BREAKING: Barney Frank to retire

Rep. Barney Frank

Openly gay Congressman Barney Frank, D-Mass., is expected to announce his retirement today.

Frank is the longest serving of four openly gay members of the U.S. House. The other three are Tammy Baldwin, D-Wis., Jared Polis, D-Colo., and David Cicilline, D-R.I.

Frank will hold a news conference at 1 p.m. Eastern time today in Newton, Mass., to announce that he won’t seek re-election in 2012, according to multiple reports.

Frank, 71, is the senior Democrat on the House Financial Services Committee. He was first elected in 1980.

The Boston Globe reports that a major factor in Frank’s decision to retire was the new district in which he would have had to run next year.

—  John Wright

After big-name Victory Fund brunch Sunday, Annise Parker to kick off re-election campaign

Mayor Annise Parker

The Gay & Lesbian Victory Fund will celebrate its 20th anniversary with a champagne brunch on Sunday in Houston.

Houston Mayor Annise Parker, who kicks off her re-election campaign next week, will attend the brunch along with Congressman David Cicilline of Rhode Island, New York City Council Speaker Christine Quinn, Fort Worth Councilman Joel Burns and Gabrielle Giffords intern Daniel Hernandez Jr.

Quinn, NYC’s first out council speaker, is often mentioned as a possible candidate for mayor of the Big Apple. Cicilline became the fourth openly gay member of Congress last year. Hernandez, first identified as gay by Instant Tea, is credited with saving the life of Congresswoman Giffords, who’s currently in a rehabilitation facility in Houston.

The Victory Fund brunch is sold out. It will be at The Corinthian, 202 Fannin St. in Houston.

While election season heats up in Dallas and Fort Worth for the May 14 mayoral and council races, Houston’s election cycle is just getting under way.

Houston’s term cycles are different than those in Dallas. In Dallas, the mayor may run for two four-year terms. Council members may run for four two-year terms. Municipal elections in Dallas, Fort Worth, Arlington and most of the area suburbs are held in May.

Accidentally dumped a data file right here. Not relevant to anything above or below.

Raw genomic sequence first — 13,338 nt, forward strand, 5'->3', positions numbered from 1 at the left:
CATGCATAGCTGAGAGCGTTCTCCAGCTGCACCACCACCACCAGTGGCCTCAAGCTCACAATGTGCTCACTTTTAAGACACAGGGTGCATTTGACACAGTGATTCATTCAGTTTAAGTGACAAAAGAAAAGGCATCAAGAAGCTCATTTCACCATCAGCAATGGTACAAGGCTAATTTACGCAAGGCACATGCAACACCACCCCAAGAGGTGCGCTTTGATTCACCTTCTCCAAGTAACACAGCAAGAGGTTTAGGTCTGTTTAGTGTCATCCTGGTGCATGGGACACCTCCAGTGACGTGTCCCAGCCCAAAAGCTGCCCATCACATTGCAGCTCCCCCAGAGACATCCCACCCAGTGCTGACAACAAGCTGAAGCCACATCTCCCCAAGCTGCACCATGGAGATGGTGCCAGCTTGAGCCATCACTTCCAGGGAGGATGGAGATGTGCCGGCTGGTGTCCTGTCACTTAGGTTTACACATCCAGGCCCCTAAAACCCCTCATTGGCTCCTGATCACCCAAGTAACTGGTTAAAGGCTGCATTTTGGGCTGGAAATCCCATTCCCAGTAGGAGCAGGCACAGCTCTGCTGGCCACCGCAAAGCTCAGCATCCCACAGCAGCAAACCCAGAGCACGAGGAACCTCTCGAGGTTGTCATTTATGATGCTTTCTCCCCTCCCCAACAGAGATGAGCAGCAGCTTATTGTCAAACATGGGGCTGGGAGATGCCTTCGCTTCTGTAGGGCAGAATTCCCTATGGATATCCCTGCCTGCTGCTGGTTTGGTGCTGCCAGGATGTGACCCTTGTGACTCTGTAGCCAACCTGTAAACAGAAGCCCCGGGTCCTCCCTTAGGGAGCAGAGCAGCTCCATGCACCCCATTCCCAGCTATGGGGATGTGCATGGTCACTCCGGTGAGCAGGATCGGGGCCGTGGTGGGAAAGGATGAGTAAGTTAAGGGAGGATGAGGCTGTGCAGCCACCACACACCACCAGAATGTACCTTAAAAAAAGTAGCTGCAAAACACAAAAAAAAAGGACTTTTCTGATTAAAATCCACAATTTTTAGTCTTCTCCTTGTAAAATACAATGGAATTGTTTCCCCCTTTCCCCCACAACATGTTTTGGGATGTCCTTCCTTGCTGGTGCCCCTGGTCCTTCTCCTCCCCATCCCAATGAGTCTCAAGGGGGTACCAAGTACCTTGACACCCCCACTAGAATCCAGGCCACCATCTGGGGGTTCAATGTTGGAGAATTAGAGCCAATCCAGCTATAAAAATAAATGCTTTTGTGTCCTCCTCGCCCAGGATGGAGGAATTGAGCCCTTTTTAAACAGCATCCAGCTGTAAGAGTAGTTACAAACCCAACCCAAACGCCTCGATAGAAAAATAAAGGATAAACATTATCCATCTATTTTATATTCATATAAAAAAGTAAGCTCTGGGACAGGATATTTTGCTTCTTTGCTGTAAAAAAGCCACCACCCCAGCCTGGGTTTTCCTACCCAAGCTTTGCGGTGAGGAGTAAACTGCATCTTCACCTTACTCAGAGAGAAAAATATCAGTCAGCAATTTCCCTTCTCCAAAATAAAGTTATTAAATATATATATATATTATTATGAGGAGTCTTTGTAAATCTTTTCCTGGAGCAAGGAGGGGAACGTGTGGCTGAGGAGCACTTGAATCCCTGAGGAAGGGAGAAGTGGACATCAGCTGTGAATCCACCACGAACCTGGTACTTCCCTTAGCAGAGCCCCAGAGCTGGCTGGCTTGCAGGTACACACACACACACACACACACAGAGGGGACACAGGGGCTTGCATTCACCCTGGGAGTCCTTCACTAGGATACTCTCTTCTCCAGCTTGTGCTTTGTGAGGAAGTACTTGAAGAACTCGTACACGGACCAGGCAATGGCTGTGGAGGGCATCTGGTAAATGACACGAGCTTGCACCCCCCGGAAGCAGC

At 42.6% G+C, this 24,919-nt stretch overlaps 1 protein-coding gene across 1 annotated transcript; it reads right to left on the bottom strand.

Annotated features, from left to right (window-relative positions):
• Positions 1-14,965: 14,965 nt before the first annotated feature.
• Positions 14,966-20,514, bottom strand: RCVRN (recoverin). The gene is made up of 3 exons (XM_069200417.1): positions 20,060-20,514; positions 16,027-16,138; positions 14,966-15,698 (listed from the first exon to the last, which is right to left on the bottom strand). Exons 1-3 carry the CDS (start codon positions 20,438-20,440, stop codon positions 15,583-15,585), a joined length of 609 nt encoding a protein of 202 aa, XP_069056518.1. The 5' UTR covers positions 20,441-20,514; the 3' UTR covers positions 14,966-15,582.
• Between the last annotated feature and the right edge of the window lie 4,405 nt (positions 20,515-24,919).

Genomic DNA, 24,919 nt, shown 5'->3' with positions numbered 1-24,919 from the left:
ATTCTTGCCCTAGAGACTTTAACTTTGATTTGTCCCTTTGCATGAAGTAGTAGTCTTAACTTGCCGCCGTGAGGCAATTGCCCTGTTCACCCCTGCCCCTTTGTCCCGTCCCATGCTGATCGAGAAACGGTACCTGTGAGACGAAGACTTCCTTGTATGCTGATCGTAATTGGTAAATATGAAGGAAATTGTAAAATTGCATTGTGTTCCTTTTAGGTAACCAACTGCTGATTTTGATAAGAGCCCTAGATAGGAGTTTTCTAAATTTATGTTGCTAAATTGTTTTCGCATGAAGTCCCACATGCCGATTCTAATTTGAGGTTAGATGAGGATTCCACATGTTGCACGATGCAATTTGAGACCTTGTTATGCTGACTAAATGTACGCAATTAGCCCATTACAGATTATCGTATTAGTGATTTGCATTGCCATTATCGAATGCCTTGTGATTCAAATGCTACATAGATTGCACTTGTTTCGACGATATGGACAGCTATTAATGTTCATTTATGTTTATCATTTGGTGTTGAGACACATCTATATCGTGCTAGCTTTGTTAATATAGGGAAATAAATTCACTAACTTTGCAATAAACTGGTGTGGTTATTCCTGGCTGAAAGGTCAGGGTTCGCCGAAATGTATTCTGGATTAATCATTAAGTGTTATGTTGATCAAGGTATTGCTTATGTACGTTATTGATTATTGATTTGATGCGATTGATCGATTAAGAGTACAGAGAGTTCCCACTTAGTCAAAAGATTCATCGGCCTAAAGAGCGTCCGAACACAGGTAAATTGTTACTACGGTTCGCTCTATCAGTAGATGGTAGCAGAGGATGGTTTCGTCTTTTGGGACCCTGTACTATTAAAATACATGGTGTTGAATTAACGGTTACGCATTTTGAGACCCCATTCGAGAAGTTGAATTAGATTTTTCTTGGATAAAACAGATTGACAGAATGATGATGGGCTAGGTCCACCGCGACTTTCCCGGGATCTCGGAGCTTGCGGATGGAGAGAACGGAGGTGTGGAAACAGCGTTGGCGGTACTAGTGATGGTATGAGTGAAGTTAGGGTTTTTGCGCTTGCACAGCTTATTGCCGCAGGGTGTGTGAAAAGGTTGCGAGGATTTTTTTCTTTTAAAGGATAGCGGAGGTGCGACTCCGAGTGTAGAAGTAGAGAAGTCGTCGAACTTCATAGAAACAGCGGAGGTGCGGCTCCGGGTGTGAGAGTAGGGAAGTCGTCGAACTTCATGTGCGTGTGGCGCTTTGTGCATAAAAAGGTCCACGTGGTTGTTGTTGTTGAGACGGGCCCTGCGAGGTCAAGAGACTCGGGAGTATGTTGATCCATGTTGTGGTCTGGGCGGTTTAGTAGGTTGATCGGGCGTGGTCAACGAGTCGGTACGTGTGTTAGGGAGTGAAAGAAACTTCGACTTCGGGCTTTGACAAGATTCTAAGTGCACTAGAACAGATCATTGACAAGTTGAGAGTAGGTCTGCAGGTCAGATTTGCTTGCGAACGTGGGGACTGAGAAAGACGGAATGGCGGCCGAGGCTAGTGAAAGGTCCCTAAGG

In Houston, the mayor, controller and council may run for three two-year terms and elections are held in November.

In November 2009, Parker became the first openly LGBT person elected mayor of a top 10 U.S. city. Houston is the fourth-largest city in the nation.

On Saturday, April 23, Parker kicks off her re-election campaign at Discovery Park in Downtown Houston. The event begins at 4 p.m. She writes there will be food, refreshments and an Easter Egg hunt. She said she is looking for volunteers for the campaign. No opponents have officially announced they will enter the race against her yet, but she plans to be prepared.

—  David Taffet

What’s Brewing: Chick-fil-A update; Anti-gay lawmakers to have majority in U.S. House

Your weekday morning blend from Instant Tea:

1. After reports surfaced Tuesday that Chick-Fil-A planned to sponsor two conferences hosted by a rabidly anti-gay group in Pennsylvania, the company’s name was abruptly removed from a website promoting the events. Chick-Fil-A also said this on Twitter: “For those seeing reports of a CFA sponsorship w/ the Penn Family Inst, we are looking into the issue and will provide a response ASAP.” Of course, this isn’t the first time Chick-Fil-A has backed an anti-gay group, but the good news is the company still treats us slightly better than chickens.

2. Republicans will take over the U.S. House when it convenes at noon Eastern time today, and the Human Rights Campaign says anti-gay lawmakers will also now have a majority in the chamber. According to a report released by HRC this morning (screen grab above), anti-LGBT lawmakers now hold 225 seats, a gain of 53 from the last Congress. (Read more here.) On the bright side, the House will gain its fourth openly gay member — David Cicilline of Rhode Island.

3. Speaking of Rhode Island, the new governor there, Lincoln Chafee, is calling for marriage equality.

—  John Wright

Top 10: Dallas Dems narrowly survived GOP tidal wave

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While Texas turned redder, Dallas County remained an island of blue. On Election Day, Texas followed national trends turning Democratic incumbents out of office and replacing them with conservative Republicans.

For the first time in Texas history, more than 100 Republicans will sit in the 150-member Texas House of Representatives. As recently as 1983, Democrats held more than 100 House seats.

Several gay-friendly Democratic House incumbents lost their seats in North Texas.